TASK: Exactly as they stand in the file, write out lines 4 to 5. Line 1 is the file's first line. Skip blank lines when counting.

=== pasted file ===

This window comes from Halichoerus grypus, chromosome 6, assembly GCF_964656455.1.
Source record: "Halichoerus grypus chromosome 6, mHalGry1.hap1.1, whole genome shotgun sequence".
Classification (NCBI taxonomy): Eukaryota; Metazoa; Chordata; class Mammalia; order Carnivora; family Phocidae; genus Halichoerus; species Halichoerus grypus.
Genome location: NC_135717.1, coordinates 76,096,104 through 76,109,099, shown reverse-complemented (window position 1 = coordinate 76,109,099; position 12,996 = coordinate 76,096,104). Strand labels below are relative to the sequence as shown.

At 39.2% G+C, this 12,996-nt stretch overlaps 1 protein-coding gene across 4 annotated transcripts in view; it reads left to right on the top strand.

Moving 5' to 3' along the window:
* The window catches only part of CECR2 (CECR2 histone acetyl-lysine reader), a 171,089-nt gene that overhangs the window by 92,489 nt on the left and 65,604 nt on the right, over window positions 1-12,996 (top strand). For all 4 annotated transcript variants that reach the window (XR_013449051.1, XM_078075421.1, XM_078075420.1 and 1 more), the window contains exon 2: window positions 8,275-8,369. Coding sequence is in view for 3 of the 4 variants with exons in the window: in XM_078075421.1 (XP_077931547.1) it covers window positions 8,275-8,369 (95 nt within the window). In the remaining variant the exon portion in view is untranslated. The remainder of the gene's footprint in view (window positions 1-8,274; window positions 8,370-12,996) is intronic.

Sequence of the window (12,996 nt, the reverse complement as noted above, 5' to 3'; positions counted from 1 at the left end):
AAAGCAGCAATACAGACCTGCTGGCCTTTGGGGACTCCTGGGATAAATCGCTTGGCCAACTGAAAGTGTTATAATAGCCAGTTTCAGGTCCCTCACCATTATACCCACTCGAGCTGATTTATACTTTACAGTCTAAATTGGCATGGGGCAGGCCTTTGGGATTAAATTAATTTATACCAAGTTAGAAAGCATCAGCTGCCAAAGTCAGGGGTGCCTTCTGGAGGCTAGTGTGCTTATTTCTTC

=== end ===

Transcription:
Genome location: NC_135717.1, coordinates 76,096,104 through 76,109,099, shown reverse-complemented (window position 1 = coordinate 76,109,099; position 12,996 = coordinate 76,096,104). Strand labels below are relative to the sequence as shown.

At 39.2% G+C, this 12,996-nt stretch overlaps 1 protein-coding gene across 4 annotated transcripts in view; it reads left to right on the top strand.